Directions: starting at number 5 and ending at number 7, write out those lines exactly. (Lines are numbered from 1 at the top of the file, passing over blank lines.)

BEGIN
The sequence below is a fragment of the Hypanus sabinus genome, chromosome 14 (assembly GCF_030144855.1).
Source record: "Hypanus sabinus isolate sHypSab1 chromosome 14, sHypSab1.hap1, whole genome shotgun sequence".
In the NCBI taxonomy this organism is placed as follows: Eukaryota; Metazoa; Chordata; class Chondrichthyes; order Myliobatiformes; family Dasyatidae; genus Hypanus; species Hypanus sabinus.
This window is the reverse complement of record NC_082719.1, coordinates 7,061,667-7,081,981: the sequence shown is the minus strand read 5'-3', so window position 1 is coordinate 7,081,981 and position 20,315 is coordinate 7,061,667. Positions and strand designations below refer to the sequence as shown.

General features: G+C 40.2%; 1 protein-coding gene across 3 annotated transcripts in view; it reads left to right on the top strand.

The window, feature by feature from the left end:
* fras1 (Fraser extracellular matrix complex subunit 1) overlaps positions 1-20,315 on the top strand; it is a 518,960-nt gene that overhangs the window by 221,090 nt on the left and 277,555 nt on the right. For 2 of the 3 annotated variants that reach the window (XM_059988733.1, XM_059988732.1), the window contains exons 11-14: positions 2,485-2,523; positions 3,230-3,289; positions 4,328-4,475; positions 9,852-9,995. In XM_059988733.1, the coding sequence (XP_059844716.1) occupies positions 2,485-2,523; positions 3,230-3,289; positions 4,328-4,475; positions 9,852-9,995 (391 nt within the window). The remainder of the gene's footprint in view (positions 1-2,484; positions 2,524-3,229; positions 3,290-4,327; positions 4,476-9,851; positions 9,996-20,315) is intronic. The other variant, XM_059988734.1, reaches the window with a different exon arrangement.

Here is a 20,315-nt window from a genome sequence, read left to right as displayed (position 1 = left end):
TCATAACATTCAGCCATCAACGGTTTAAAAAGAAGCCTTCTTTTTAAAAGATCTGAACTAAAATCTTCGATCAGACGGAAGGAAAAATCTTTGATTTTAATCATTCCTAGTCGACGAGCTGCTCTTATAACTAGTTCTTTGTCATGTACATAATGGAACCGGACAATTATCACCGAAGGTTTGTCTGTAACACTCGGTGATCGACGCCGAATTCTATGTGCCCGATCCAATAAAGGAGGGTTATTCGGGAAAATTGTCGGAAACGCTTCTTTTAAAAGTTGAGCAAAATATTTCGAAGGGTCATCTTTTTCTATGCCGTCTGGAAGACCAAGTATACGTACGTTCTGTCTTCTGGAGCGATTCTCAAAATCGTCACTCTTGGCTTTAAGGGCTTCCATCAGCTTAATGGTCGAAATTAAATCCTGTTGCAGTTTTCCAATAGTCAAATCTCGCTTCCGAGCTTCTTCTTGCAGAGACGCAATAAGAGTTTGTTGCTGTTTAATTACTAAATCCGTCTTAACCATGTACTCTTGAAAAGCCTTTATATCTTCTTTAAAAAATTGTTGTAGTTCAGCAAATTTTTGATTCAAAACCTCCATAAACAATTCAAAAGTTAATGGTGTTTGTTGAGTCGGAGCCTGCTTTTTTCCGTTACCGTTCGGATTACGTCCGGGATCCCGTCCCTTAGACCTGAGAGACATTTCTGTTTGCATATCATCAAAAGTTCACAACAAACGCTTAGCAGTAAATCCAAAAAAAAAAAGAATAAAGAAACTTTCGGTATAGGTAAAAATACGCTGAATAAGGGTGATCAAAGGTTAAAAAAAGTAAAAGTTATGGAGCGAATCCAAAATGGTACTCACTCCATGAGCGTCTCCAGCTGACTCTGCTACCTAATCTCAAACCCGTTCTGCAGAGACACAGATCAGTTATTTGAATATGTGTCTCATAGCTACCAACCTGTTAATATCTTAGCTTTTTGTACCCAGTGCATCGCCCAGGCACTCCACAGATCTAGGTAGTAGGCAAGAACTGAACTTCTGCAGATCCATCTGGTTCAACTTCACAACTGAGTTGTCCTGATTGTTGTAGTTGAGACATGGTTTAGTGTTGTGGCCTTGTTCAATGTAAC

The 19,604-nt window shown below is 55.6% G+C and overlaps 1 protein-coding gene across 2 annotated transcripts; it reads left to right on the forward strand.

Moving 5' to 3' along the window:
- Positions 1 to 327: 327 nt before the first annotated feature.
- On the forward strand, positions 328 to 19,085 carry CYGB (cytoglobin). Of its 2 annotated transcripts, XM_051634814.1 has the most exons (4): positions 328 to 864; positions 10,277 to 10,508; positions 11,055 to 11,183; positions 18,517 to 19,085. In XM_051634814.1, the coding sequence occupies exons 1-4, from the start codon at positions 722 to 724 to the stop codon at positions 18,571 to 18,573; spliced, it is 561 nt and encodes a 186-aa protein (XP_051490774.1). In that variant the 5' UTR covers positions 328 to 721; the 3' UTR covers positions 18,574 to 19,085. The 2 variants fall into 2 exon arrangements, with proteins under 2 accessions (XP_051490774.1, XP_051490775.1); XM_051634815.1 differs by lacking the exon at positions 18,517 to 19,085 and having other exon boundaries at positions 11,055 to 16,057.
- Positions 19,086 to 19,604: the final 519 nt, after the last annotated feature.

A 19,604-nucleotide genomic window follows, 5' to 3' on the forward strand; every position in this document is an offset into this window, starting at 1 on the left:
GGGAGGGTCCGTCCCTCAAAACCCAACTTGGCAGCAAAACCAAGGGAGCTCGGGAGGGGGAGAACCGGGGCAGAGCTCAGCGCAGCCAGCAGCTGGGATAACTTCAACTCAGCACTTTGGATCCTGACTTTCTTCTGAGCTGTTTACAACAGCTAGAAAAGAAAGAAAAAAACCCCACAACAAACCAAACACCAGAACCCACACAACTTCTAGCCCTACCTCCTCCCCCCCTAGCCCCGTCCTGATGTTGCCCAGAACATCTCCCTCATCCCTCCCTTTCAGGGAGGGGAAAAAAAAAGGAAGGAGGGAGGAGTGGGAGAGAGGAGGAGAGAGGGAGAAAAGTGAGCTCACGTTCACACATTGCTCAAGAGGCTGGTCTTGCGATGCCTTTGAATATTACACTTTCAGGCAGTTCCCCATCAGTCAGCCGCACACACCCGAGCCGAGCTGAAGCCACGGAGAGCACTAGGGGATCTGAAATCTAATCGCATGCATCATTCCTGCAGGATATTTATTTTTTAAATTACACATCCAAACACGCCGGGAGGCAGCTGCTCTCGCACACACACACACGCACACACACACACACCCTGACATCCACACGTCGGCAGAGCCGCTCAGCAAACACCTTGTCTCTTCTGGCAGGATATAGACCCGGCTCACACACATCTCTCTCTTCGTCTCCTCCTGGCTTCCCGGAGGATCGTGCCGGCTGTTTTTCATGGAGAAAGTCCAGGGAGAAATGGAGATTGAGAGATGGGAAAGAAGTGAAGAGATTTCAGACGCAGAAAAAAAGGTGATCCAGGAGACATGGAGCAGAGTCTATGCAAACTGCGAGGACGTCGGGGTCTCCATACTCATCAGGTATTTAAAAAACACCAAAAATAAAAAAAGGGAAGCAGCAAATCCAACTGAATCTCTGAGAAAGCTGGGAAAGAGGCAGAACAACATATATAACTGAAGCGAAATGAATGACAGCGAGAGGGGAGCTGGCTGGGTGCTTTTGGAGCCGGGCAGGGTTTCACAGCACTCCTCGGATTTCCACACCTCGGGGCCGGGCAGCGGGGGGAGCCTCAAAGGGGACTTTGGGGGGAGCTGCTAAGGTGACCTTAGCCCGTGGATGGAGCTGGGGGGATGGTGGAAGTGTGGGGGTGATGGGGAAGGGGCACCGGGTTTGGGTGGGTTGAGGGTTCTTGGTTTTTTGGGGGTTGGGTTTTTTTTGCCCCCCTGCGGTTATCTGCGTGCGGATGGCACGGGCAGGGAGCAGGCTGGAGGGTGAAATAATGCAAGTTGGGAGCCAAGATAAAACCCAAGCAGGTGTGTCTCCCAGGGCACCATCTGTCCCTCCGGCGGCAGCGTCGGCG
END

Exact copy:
General features: G+C 40.2%; 1 protein-coding gene across 3 annotated transcripts in view; it reads left to right on the top strand.

The window, feature by feature from the left end:
* fras1 (Fraser extracellular matrix complex subunit 1) overlaps positions 1-20,315 on the top strand; it is a 518,960-nt gene that overhangs the window by 221,090 nt on the left and 277,555 nt on the right. For 2 of the 3 annotated variants that reach the window (XM_059988733.1, XM_059988732.1), the window contains exons 11-14: positions 2,485-2,523; positions 3,230-3,289; positions 4,328-4,475; positions 9,852-9,995. In XM_059988733.1, the coding sequence (XP_059844716.1) occupies positions 2,485-2,523; positions 3,230-3,289; positions 4,328-4,475; positions 9,852-9,995 (391 nt within the window). The remainder of the gene's footprint in view (positions 1-2,484; positions 2,524-3,229; positions 3,290-4,327; positions 4,476-9,851; positions 9,996-20,315) is intronic. The other variant, XM_059988734.1, reaches the window with a different exon arrangement.